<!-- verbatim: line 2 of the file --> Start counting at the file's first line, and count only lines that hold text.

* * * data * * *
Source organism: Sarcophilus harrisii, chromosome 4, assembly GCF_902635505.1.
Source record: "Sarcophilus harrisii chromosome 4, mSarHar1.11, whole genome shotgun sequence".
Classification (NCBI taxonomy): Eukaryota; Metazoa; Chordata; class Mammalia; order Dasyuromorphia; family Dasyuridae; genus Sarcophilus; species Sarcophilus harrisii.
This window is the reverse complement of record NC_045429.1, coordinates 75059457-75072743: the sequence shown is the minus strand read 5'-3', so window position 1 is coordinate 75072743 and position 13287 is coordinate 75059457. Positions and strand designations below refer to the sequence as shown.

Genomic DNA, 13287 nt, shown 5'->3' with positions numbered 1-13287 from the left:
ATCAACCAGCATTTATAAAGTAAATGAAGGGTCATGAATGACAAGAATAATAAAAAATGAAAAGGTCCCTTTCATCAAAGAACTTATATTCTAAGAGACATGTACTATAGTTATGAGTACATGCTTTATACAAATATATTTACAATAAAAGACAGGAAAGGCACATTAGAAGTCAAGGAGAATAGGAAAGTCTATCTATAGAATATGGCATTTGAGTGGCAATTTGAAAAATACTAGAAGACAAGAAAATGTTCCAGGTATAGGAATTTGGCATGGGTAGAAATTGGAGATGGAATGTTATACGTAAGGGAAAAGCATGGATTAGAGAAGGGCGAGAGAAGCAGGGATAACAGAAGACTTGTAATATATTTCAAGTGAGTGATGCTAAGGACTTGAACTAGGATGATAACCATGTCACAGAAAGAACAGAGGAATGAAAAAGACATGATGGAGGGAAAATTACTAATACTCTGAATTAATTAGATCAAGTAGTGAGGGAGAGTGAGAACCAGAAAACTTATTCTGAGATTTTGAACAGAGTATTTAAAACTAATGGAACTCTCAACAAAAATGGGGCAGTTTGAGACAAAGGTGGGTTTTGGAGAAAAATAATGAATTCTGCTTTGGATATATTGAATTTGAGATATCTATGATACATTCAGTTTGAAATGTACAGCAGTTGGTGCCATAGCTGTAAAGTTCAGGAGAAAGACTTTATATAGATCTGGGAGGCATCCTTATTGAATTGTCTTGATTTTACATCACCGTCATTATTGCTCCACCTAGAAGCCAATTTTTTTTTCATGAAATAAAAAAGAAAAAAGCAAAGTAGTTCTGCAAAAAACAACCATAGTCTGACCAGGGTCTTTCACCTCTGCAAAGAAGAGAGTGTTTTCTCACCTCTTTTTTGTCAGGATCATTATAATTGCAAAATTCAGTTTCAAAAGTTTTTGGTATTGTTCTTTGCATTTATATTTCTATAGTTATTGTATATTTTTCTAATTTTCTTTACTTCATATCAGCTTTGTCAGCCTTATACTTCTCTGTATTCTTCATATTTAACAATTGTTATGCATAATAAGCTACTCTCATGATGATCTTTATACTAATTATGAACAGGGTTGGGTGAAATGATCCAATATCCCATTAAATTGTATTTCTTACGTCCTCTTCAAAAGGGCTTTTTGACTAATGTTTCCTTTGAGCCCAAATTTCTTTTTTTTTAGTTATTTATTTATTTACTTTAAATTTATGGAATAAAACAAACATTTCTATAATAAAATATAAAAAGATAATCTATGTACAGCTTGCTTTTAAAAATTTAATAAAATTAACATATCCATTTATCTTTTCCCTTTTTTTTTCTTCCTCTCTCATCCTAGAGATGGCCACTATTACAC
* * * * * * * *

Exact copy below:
Source record: "Sarcophilus harrisii chromosome 4, mSarHar1.11, whole genome shotgun sequence".